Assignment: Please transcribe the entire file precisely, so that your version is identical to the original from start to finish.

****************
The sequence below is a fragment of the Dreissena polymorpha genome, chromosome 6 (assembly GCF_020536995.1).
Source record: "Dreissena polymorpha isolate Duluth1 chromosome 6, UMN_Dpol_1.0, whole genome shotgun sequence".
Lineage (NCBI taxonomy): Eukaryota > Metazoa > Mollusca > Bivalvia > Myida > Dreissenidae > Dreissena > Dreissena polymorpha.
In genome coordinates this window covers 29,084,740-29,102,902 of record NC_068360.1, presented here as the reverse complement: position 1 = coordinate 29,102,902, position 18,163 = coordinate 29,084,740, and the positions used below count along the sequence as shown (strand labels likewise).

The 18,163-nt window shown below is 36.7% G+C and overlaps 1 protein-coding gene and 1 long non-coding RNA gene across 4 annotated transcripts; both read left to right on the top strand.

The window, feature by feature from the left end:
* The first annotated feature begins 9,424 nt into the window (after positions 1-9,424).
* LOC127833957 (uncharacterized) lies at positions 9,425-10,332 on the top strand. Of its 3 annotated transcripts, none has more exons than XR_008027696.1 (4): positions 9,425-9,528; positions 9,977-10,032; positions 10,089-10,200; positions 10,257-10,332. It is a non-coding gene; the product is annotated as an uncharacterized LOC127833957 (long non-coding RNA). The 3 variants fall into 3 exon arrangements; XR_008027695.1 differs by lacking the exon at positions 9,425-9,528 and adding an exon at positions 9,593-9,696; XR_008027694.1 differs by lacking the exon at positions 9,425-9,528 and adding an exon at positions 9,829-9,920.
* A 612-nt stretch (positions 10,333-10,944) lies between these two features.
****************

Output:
The sequence below is a fragment of the Dreissena polymorpha genome, chromosome 6 (assembly GCF_020536995.1).
Source record: "Dreissena polymorpha isolate Duluth1 chromosome 6, UMN_Dpol_1.0, whole genome shotgun sequence".
Lineage (NCBI taxonomy): Eukaryota > Metazoa > Mollusca > Bivalvia > Myida > Dreissenidae > Dreissena > Dreissena polymorpha.
In genome coordinates this window covers 29,084,740-29,102,902 of record NC_068360.1, presented here as the reverse complement: position 1 = coordinate 29,102,902, position 18,163 = coordinate 29,084,740, and the positions used below count along the sequence as shown (strand labels likewise).

The 18,163-nt window shown below is 36.7% G+C and overlaps 1 protein-coding gene and 1 long non-coding RNA gene across 4 annotated transcripts; both read left to right on the top strand.

The window, feature by feature from the left end:
* The first annotated feature begins 9,424 nt into the window (after positions 1-9,424).
* LOC127833957 (uncharacterized) lies at positions 9,425-10,332 on the top strand. Of its 3 annotated transcripts, none has more exons than XR_008027696.1 (4): positions 9,425-9,528; positions 9,977-10,032; positions 10,089-10,200; positions 10,257-10,332. It is a non-coding gene; the product is annotated as an uncharacterized LOC127833957 (long non-coding RNA). The 3 variants fall into 3 exon arrangements; XR_008027695.1 differs by lacking the exon at positions 9,425-9,528 and adding an exon at positions 9,593-9,696; XR_008027694.1 differs by lacking the exon at positions 9,425-9,528 and adding an exon at positions 9,829-9,920.
* A 612-nt stretch (positions 10,333-10,944) lies between these two features.